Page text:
By Chuck Strouse
By Scott Fishman
By Terrence McCoy
By Ryan Yousefi
By Ciara LaVelle, Kat Bein, Carolina Del Busto, and Liz Tracy
By Pepe Billete
By Ryan Yousefi
By Kyle Swenson
Rosa Castro Feinberg, who helped pass the district's ban on paddling, agrees that class is paramount in one's attitude toward spanking children. (Her late husband, Alfred Feinberg, had originally represented the plaintiffs in Ingrahamv. Wright, though he died before it reached the high court.) “Part of the problem, and this is terrible, schools are run by middle-class people, many recently escaped from lower-class origins,” she recounts. “These kids can be a reminder of what we want to forget about those origins. It's a love-hate relationship. But hitting these kids is not the answer. We can't hit them today and expect them not to hit back tomorrow.”
When the school board first adopted its single-member district voting structure, old-guard liberals such as Castro Feinberg and McAliley feared that the new board -- which would include not only more black members but more politically conservative Cuban Americans -- would undo many policies of the old board, the corporal punishment ban among them. A 1996 Herald-NBC 6 poll indicated that the respondents were split evenly on the issue of spanking, but showed that 65 percent of black respondents favored a return to the rod.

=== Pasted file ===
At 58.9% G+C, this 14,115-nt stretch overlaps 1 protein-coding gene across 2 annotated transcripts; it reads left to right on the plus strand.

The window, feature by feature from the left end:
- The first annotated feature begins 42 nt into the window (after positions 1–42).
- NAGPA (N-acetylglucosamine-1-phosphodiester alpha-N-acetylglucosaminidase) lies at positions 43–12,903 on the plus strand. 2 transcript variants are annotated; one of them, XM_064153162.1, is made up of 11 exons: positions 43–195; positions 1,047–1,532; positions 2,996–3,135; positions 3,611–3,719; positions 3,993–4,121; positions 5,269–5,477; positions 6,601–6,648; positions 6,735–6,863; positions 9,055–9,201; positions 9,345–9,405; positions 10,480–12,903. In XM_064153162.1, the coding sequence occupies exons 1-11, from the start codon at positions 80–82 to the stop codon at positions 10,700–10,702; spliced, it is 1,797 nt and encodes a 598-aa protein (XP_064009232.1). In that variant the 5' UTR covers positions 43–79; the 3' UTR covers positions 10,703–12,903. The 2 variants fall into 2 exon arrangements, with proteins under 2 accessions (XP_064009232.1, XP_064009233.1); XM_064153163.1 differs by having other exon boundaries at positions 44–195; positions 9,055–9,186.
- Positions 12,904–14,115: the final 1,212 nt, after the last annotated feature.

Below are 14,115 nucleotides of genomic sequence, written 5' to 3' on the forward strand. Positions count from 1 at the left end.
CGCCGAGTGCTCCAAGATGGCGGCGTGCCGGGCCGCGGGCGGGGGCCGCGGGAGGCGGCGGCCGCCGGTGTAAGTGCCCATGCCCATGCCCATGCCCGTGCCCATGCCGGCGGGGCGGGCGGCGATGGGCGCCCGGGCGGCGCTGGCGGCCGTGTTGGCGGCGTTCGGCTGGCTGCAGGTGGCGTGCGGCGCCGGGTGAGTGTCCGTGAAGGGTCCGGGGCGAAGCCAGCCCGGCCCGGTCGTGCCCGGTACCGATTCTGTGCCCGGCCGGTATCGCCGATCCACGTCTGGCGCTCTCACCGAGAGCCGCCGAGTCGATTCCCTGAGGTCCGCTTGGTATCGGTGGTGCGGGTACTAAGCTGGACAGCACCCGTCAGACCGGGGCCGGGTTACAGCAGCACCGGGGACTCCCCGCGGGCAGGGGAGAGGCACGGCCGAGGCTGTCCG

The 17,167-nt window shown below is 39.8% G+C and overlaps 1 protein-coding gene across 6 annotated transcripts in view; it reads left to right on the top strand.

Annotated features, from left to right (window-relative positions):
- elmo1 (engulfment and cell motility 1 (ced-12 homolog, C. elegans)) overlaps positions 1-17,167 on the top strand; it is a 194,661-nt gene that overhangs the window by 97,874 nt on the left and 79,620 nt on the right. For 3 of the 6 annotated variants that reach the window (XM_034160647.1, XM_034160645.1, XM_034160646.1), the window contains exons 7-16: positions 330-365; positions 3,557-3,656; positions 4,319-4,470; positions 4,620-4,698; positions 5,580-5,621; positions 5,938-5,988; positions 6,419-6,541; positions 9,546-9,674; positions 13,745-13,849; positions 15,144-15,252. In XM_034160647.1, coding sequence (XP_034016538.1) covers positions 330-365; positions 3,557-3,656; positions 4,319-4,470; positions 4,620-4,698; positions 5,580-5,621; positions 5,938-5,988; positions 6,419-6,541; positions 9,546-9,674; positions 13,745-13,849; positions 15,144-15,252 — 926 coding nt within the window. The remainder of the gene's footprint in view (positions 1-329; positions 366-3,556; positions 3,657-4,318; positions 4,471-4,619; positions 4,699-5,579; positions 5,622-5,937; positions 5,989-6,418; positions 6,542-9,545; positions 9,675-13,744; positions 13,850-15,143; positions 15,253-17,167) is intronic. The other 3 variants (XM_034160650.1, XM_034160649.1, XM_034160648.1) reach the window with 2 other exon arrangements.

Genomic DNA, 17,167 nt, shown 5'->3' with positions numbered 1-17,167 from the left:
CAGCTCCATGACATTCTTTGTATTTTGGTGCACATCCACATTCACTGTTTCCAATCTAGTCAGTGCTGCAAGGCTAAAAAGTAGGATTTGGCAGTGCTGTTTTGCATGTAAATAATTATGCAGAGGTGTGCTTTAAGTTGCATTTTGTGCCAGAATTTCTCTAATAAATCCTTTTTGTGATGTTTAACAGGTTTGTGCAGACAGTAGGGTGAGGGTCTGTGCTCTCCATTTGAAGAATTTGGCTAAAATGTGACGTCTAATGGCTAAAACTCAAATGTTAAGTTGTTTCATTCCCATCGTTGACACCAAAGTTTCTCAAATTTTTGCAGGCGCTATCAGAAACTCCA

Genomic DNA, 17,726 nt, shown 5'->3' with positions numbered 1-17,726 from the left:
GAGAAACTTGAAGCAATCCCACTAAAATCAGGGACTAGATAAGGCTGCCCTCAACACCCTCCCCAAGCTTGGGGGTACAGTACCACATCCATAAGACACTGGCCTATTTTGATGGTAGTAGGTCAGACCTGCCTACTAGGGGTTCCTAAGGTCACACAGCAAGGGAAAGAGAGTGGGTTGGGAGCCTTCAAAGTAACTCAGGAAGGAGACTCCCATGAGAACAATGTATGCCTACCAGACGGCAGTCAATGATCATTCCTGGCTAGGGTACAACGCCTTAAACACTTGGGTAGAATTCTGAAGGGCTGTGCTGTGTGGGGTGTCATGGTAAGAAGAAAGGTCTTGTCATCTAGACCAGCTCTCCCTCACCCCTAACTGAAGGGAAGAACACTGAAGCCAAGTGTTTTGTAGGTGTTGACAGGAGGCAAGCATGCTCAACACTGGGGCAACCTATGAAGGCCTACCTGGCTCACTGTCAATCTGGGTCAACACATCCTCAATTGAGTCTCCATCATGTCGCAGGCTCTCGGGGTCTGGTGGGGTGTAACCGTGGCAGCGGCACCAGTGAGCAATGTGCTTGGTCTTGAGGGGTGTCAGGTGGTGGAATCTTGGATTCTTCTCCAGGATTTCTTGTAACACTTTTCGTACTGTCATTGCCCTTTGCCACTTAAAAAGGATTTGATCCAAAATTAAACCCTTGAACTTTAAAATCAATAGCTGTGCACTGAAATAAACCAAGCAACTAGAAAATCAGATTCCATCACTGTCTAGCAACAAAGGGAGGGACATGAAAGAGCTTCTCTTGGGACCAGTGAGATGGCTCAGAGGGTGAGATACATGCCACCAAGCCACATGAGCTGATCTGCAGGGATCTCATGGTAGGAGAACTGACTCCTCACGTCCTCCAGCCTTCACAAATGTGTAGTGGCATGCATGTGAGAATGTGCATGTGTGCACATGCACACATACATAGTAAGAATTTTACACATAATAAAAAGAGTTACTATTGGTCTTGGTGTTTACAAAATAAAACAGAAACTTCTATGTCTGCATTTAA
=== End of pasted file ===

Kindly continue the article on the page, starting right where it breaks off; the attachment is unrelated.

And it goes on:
Only one candidate in the 1996 election, Renier Diaz de la Portilla, took a strong stand in favor of paddling; he won that year, but was voted out in 1998. On the current board, Solomon Stinson has indicated he will support the policy unless his constituents clamor for a change. No other school board member has raised the issue in recent years.
The Miami-Dade County ban on beating students appears safe. Statewide the trend against corporal punishment could very well spread to more counties, if not all of Florida. Activist Shaloma Shawmut-Lessner says she is planning a group canoe tour of the state for this winter, “to show the only thing paddles should be used for.”
Meanwhile Miami-Dade's most famous spanker, Willie J. Wright, remains in the school system. After the Ingraham incident, he continued to serve as a principal for the next three decades. Throughout his career he has been the subject of numerous investigations for allegedly violating school board rules. (The district could not provide details of those cases at press time.)
The 70-year-old Wright is in fact under investigation right now, and the complainant is a student, but the school district can release no more details of the pending inquiry. District records do show that Wright was transferred in June from his post as principal of William A. Chapman Elementary School to a job in the schools' transportation department. A source tells New Times the allegation is one involving battery against a student.